Fluid Balance and Adrenal Fatigue Syndrome

Maintaining optimum fluid balance is important in achieving general good health. This is especially critical in Adrenal Fatigue Syndrome (AFS), where fluid dysregulation is a common occurrence, especially in the advanced stages.

Fluid imbalance presents in a continuum. Conventional medicine, unfortunately, are versed mostly when fluid imbalance reaches extreme opposites, with severe dehydration on one extreme and massive fluid overload at the opposite pole. Fluid overload clinically results in pulmonary edema, peripheral edema, and congestive heart failure. They are quickly resolved with administration of medications called diuretics that increase urine output to reduce body fluid load. Deficiency in fluid, or clinical dehydration, is clinically treated with fluid replacement.

Little attention is paid when fluid imbalance lies between the two extremes, when symptoms can be evident but laboratory tests are normal. This is especially evident for those in the fluid depletion side of the spectrum. In this subclinical state of dehydration, signs and symptoms are mild and subtle at best. It is often missed and ignored as important contributing factors to ailing health.

Antidiuretic Hormone

Antidiuretic hormone (ADH), also known as arginine vasopressin, is secreted from the posterior pituitary gland. After travelling to the kidneys, antidiuretic hormone binds to receptors on cells in the collecting ducts. It promotes reabsorption of water back into the circulation, reducing water output. Without ADH, water flows freely out in urine, as the collecting ducts are virtually impermeable to water. The most common disease of man and animal related to ADH is diabetes insipidus. This clinical condition arises from either dysfunction in the hypothalamus or in the kidneys. The major sign of either type of diabetes insipidus is excessive urine production, and thus accompanied by dry mouth and thirst. Fortunately, ADH dysregulation is seldom a problem encountered as the root cause of thirst and fluid imbalance in adrenal fatigue.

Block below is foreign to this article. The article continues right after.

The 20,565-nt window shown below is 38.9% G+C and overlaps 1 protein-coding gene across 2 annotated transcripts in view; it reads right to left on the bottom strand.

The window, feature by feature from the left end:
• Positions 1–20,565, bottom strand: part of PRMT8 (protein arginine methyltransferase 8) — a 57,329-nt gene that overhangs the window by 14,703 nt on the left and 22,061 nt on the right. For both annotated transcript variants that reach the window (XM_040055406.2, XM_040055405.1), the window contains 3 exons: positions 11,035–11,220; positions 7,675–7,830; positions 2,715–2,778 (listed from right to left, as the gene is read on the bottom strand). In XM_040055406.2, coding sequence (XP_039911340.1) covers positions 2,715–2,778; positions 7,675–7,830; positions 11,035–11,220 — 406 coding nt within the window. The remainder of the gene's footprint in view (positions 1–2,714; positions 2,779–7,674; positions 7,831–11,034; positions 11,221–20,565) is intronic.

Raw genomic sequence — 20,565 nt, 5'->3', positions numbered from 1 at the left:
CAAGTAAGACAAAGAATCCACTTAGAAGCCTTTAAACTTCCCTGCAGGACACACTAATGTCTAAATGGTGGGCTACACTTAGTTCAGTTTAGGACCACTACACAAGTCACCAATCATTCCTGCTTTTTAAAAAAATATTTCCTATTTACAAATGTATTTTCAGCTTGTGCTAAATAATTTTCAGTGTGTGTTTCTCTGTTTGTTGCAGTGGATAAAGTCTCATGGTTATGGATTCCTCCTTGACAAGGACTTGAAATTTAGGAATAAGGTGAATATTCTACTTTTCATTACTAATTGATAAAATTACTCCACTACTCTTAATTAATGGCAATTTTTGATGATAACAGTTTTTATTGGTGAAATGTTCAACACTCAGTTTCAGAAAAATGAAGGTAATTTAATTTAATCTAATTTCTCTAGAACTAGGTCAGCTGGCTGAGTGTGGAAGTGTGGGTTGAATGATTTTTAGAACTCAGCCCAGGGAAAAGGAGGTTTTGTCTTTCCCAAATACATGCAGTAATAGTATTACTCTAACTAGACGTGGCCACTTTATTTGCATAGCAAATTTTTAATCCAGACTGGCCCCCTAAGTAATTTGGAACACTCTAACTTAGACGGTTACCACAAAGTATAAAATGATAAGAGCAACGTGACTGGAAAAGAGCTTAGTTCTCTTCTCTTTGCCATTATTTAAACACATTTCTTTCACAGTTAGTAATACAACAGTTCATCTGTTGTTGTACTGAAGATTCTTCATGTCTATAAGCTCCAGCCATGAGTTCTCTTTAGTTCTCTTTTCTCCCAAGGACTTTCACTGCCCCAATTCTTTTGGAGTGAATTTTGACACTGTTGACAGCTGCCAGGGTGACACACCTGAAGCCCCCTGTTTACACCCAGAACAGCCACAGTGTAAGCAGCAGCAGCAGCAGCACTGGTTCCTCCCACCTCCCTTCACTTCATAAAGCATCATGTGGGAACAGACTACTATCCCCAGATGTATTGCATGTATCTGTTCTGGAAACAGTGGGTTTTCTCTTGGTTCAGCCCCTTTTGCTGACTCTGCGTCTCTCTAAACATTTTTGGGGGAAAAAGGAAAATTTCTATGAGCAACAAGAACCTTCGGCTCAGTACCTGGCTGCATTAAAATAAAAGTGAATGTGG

Urination and Adrenal Fatigue Syndrome

Many AFS sufferers have increased and frequent urination, no matter their amount of hydration. Here are three reasons why:

In the early stages of Adrenal Fatigue Syndrome, aldosterone levels first rise as the body tries to conserve water. As AFS progresses to advanced stages, aldosterone level tends to fall, resulting in low body fluid level. Next, low blood volume results and blood pressure falls. With reduced aldosterone, sodium retention is reduced, and fluid loss increases, leading to increased urine flow.

Severe short term stress increases adrenaline release as the body begins the “fight or flight” alarm response, which in turn increases the rate of urine flow.

Chronic stress increases HPA (Hypothalamic-pituitary-adrenal) axis stimulation to the adrenal glands, resulting in increased cortisol output from the adrenal cortex. Cortisol causes reduction in Anti-Diuretic Hormone (ADH), which increases urine flow as the production of urine is not held back by ADH in the body. To put it simply, high cortisol leads to low ADH.

It comes as no surprise that most sufferers of AFS are in a chronic stage of fluid depletion, either clinically or sub-clinically, with increased urination.

- See more at: drlam.com/blog/fluid-balanc...

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  • Interesting article cc120.

    I've just been reading about when adrenal issues cause aldosterone variations and the kidneys excrete too much salt, increasing the need for urination.

    It all ties together.

    I sometimes have to add a few grains of salt to plain water in order to help absorbtion. Otherwise I can drink a pint of water and still be thirsty.

    Flower007

  • Hi Flower007, as well as peeing too much during the day, my sleep was disturbed every couple of hours at night for the need to pee, and eventually, after seeing urinologist (I had to suggest the medication however) I was prescribed Desmopressin which shuts of the kidneys for 8 hours, thus allowing me to reach deep sleep. Previous to the medication, for an 8 year period, I was dehydrated with very woozy thought processes.

    From Dr Lam's site:

    Urination and Adrenal Fatigue Syndrome

    Many AFS sufferers have increased and frequent urination, no matter their amount of hydration. Here are three reasons why:

    •In the early stages of Adrenal Fatigue Syndrome, aldosterone levels first rise as the body tries to conserve water. As AFS progresses to advanced stages, aldosterone level tends to fall, resulting in low body fluid level. Next, low blood volume results and blood pressure falls. With reduced aldosterone, sodium retention is reduced, and fluid loss increases, leading to increased urine flow.